Mandi, September 15
Indian Institute of Technology (IIT), Mandi, researchers are examining the potential of plants and fibre in combating soil erosion. According to the researchers, soil erosion, a complex global environmental issue, has garnered significant worldwide attention. The issue assumes added importance in India, where nearly 60 per cent of land faces soil erosion. Around 145 million hectares in the country is in need of immediate conservation efforts from a reported total area of 305.9 million hectares.
“Soil erosion has far-reaching consequences, including lost fertility, reduced water-holding capacity, lower crop yield, increased runoff and environmental damage due to sedimentation in water bodies. Additionally, soil erosion destabilises the ground, making it more susceptible to landslides on steep slopes,” they said.
Fibres to mitigate erosion
It has long been known that plant roots can effectively reduce soil erosion by enhancing soil properties, preventing detachment by raindrops and reducing runoff. The practice of bioengineering employs living plants and fibres to stabilise soil and mitigate erosion. Beyond saving the soil, bioengineering also promotes biodiversity by introducing native plant species. —Dr Arnav Bhavsar Vinayak, A researchers
Dr Arnav Bhavsar Vinayak, one of the researchers, said, “It has long been known that plant roots can effectively reduce soil erosion by enhancing soil properties, preventing detachment by raindrops and reducing runoff. The practice of bioengineering employs living plants and fibres to stabilise soil and mitigate erosion. Beyond saving the soil, bioengineering also promotes biodiversity by introducing native plant species. The IIT-Mandi team has devised methods to evaluate the effectiveness of bioengineering solutions in controlling erosion.”
“We established a cost-effective laboratory setup for erosion studies under simulated rainfall conditions. This setup allows controlled testing of the effects of rainfall intensity, slope gradient, soil texture and vegetation cover on soil erosion. The team employs image analysis to quantify soil erosion and show the effectiveness of bioengineering methods in its prevention. The study also provides insights into soil detachment, transport, and deposition mechanisms,” he said.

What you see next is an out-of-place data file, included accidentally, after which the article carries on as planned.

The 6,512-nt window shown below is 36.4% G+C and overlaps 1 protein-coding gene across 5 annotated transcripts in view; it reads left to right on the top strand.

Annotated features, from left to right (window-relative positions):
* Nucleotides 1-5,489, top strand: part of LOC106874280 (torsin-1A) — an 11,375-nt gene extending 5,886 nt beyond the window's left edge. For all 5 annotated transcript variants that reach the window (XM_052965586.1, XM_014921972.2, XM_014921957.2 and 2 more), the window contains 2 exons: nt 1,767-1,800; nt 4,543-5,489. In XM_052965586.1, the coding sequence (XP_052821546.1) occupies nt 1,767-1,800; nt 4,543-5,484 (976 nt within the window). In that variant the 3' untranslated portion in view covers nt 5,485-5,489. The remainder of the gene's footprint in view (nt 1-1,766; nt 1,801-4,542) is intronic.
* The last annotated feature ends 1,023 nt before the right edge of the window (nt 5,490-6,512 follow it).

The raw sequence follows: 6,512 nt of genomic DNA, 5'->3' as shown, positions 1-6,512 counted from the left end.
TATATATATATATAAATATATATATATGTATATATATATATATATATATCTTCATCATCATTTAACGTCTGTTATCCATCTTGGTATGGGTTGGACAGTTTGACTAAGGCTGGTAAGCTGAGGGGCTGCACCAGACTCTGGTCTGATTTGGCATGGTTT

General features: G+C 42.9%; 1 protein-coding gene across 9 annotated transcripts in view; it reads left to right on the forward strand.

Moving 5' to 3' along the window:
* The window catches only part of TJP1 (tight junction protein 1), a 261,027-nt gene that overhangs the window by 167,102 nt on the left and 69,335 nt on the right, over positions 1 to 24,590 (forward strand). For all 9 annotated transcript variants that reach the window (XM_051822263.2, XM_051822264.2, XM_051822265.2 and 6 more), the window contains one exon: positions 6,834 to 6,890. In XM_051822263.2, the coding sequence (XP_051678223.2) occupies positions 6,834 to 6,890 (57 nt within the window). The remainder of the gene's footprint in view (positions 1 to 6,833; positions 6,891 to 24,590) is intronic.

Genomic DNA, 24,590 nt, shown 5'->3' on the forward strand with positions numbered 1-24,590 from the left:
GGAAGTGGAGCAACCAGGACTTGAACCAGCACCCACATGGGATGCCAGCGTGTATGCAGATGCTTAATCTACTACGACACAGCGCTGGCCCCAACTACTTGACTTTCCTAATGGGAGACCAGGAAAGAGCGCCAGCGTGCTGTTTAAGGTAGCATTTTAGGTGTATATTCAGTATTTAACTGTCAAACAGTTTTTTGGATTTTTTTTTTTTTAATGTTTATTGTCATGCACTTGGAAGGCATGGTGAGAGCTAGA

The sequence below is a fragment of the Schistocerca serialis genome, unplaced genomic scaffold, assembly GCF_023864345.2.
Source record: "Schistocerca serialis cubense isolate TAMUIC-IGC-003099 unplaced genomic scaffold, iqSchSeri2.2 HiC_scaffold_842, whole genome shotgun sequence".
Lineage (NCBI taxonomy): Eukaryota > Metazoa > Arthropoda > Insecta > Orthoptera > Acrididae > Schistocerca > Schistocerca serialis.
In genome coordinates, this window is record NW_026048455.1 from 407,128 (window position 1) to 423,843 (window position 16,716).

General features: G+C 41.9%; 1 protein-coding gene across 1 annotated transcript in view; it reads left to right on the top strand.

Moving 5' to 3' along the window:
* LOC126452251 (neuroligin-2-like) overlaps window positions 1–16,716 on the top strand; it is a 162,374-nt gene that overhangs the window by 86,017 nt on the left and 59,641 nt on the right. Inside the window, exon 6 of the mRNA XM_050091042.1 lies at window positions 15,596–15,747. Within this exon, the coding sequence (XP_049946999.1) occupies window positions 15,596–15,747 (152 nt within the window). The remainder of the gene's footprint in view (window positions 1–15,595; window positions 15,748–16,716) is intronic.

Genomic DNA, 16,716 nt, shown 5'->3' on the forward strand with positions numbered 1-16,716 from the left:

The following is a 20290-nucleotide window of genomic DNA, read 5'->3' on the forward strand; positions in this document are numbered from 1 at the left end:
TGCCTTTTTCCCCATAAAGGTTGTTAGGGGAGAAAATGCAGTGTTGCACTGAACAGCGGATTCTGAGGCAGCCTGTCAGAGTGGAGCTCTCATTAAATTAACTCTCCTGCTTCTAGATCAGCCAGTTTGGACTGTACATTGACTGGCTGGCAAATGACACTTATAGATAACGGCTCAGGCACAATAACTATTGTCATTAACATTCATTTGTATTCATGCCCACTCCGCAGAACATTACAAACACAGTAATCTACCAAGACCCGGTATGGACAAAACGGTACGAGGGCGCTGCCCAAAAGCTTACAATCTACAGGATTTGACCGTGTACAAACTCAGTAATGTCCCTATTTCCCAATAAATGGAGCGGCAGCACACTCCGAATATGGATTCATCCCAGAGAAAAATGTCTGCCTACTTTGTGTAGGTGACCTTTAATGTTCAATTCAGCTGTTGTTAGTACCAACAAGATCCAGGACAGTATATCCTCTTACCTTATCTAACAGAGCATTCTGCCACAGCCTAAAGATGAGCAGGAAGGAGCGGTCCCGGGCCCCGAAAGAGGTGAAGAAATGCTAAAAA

Vinayak said, “The study showed that natural vegetation roots and added fibres can work together to significantly improve soil cohesion. The type of soil, moisture content, and reinforcement collectively influence erosion rates, offering insights into soil conservation strategies. This multidisciplinary approach, combining bioengineering and image analysis, provides a promising path for addressing the challenge of soil erosion.”
In terms of practical implications and future work, another researcher Dr KV Uday said, “We developed a simple method to gauge the effectiveness of nature-based erosion mitigation solutions. Our method can differentiate between splash-induced erosion and runoff-induced erosion, a capability lacking in current methodologies. Also, numerical studies help enhance specific strategies for soil erosion control in larger fields.”
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